CCI now cracking down hard on cartels

By Raj Chakrabarti and Parth Mehta, Kochhar & Co.

The recent order of the Competition Commission of India (CCI) penalising a cartel has put the focus on implementing a robust competition compliance policy. The CCI held that four Japanese shipping companies, Nippon Yusen Kabushiki Kaisha (NYK Line), Kawasaki Kisen Kaisha (K-Line), Mitsui OSK Lines (MOL) and Nissan Motor Car Carrier Company (NMCC), had indulged in cartelisation while providing maritime motor vehicle transport services to automobile original equipment manufacturers (OEM).

The CCI found that the companies had followed the so-called respect rule where the parties agreed to avoid competing with each other. This could cause each such company to have an advantage in a particular contract. The companies colluded on freight rates and the frequency of ship sailings. They exchanged commercially sensitive information, including freight rates, electronically and during meetings and calls. The companies also colluded on pricing and resisting requests for price reductions from some OEMs.

Raj Chakrabarti, Kochhar & Co., CCI now cracking down hard on cartels
Raj Chakrabarti
Senior Resident Partner
Kochhar & Co.

The CCI held that all four companies had contravened section 3 of the Competition Act, 2002 (act), that prohibits anti-competitive agreements. The commission accordingly imposed a penalty of INR630 million (USD8.3 million) on three parties except NYK Line which was allowed 100% reduction of its penalty under the Lesser Penalty Regulations, 2009 of the act, and made a cease-and-desist order.

Section 3 of the act prohibits anti-competitive arrangements. These include entering into any agreement in respect of the production, supply, distribution, storage, acquisition or control of goods or provision of services, which causes or is likely to cause an appreciable adverse effect on competition (AAEC). Section 3 further provides that, except in certain specific situations, any agreement entered into by any person, including cartels, engaged in an identical or similar trade of goods or provision of services, which directly or indirectly determines purchase or sale prices; limits or controls the production, supply, markets, technical development, investment or provision of services; shares the market or source of production or provision of services by allocating the geographical area of the market, or type of goods or services, or the number of customers in the market or any other similar way; or directly or indirectly results in bid-rigging or collusive bidding, shall be presumed to cause AAEC.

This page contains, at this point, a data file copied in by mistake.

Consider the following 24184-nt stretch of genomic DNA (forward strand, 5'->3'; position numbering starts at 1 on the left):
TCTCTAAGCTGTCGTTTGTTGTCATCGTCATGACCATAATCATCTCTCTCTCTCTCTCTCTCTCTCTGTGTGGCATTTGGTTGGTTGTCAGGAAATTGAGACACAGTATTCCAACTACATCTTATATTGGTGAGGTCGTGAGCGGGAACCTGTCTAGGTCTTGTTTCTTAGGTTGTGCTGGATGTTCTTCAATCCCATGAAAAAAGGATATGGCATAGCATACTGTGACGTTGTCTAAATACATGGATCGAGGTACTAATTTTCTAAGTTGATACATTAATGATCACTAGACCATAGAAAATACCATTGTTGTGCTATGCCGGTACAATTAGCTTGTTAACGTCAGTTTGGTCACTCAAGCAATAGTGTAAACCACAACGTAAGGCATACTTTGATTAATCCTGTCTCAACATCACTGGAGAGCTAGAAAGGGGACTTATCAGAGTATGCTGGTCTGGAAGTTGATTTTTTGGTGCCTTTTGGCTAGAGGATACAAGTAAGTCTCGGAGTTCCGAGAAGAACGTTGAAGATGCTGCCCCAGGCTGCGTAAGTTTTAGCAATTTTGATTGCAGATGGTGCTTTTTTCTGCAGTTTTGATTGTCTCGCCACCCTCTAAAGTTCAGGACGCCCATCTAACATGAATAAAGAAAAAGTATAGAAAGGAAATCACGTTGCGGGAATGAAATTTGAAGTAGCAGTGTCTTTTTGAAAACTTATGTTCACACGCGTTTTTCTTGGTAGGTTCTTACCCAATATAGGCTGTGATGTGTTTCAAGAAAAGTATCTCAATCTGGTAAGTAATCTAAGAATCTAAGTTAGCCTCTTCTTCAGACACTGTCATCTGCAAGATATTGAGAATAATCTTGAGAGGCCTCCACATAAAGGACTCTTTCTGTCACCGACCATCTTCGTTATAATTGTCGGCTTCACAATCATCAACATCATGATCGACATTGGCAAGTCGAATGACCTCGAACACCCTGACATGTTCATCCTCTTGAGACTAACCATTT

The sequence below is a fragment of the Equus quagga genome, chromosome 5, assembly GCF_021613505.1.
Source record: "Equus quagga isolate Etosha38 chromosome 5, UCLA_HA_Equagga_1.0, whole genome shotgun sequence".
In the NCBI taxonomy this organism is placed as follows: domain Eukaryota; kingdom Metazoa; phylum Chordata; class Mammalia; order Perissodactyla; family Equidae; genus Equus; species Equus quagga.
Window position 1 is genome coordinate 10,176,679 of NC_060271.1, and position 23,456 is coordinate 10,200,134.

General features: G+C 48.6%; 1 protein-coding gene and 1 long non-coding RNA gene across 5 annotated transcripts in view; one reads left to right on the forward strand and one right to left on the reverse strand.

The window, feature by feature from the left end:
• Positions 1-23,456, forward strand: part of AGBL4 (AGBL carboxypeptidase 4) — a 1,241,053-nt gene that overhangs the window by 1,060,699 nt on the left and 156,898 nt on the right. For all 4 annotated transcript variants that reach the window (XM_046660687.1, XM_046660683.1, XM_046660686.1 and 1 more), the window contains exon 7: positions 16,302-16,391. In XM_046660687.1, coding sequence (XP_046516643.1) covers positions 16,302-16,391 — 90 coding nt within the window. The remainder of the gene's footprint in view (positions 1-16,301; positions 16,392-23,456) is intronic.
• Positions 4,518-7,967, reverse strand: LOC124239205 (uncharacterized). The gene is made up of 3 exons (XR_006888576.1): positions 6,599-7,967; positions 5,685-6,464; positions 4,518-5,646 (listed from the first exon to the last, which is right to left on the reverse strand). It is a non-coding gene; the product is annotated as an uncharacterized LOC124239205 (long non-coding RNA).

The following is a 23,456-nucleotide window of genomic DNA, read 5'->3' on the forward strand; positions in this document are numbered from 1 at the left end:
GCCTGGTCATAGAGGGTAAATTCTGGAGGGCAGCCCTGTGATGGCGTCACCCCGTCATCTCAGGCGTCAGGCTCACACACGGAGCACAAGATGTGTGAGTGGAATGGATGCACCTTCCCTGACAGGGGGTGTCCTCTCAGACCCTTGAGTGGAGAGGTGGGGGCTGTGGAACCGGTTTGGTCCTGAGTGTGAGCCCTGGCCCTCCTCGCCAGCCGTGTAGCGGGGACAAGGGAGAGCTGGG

Parth Mehta, Kochhar & Co., CCI now cracking down hard on cartels
Parth Mehta
Senior Associate
Kochhar & Co.

Section 19(3) of the act lists factors for proving AAEC, which include creating barriers to new entrants to the market, driving existing competitors out of the market and foreclosing competition by hindering entry into the market.

The act provides that, for a contravention of section 3, the CCI may levy a penalty at its discretion subject to a maximum of 10% of the average turnover of an entity for the preceding three financial years. In the present case, the CCI concluded that the entities had engaged in practices that restricted competition and sought to maintain the status quo. This conduct was ongoing and did not occur intermittently or in isolation, and thus amounted to AAEC. Antitrust legislation is of recent enactment and the jurisprudence continues to evolve. However, cartels have long been on the CCI’s radar. Penalties have been imposed and cease-and-desist orders issued. The CCI has also conducted dawn raids, unannounced search and seizure operations at the premises of companies suspected of activities contravening the act.

Given the complexities of global business, it is likely that CCI would now be closely examining cartel-like business arrangements. Japanese corporations must implement strong competition compliance policies at their local units. Companies should conduct periodic reviews of key agreements and processes involving licensing and distribution arrangements, joint ventures, collaborations and similar business relationships. They should evaluate their policies for bidding for new business or accepting bids from third parties. Attention should be paid to clauses in contracts dealing with competitors, such as exclusivity. The CCI need not restrict itself from examining formal agreements between parties but may also seize records including emails, internal memos and pricing documents. Executives should therefore avoid using red-flag phrases and words in emails and documents. On-ground personnel should be trained to handle the possible dawn raid.

Raj Chakrabarti is a senior resident partner, and Parth Mehta is a senior associate at Kochhar & Co.


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